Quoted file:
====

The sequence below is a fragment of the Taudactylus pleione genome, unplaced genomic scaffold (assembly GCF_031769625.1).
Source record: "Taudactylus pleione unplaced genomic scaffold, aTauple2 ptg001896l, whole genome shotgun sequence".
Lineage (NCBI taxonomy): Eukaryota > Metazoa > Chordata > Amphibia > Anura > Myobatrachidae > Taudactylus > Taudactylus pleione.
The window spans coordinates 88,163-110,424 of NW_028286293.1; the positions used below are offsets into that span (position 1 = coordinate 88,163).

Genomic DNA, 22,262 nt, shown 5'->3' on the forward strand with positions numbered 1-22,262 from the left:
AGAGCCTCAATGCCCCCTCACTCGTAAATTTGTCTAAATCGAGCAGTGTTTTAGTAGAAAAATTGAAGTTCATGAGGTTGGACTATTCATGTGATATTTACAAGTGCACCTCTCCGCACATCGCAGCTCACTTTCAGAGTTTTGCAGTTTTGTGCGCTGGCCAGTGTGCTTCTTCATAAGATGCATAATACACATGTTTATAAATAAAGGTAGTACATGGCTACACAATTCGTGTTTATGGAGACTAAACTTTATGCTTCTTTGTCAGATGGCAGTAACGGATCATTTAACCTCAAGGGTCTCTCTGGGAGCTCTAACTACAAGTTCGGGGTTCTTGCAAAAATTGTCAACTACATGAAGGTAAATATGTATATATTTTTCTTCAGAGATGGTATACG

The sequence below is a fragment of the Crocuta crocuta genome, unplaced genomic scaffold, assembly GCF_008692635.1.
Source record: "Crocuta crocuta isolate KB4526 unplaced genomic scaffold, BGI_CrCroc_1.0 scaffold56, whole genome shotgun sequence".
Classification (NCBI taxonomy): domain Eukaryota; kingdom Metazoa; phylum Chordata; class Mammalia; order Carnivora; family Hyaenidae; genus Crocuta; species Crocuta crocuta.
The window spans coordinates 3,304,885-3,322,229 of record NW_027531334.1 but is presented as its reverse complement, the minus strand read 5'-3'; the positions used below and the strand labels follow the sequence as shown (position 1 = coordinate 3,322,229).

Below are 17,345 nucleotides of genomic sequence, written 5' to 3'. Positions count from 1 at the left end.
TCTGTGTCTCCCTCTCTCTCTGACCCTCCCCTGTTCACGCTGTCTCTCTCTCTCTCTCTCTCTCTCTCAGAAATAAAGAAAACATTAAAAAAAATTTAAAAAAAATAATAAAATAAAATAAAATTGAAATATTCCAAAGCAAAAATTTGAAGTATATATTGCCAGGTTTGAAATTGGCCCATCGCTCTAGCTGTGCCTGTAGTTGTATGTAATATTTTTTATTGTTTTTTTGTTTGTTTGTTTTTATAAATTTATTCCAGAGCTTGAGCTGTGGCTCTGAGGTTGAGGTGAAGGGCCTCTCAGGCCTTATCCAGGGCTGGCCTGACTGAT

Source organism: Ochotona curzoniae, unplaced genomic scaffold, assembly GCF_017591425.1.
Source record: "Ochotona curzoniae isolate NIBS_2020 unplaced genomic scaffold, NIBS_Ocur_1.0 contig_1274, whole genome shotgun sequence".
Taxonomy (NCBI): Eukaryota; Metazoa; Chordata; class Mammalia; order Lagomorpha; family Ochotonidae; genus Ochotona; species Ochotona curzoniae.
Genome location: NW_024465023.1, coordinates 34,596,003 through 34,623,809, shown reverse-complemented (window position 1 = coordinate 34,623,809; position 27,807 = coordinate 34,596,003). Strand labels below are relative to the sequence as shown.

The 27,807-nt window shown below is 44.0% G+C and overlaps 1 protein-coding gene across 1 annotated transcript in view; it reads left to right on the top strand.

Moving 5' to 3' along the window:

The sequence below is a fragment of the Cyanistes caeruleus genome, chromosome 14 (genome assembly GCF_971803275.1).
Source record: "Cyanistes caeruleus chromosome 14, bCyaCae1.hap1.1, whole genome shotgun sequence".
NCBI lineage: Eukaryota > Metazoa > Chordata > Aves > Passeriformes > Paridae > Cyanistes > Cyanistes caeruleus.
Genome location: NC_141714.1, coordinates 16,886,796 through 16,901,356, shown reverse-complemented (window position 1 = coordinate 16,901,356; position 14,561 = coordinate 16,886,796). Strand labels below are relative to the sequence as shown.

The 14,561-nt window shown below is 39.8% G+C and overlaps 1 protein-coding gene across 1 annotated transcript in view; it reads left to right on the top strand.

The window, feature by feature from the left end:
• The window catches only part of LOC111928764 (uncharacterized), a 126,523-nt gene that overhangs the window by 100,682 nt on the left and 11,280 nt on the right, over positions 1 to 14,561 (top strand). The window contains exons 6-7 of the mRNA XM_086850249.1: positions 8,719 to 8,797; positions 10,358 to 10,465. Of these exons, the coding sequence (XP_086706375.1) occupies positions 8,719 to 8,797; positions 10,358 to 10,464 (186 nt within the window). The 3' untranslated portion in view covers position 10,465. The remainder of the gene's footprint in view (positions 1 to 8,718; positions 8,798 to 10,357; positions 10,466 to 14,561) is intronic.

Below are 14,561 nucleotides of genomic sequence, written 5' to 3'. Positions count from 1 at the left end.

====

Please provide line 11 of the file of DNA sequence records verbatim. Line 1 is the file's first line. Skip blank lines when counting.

Below are 17,345 nucleotides of genomic sequence, written 5' to 3'. Positions count from 1 at the left end.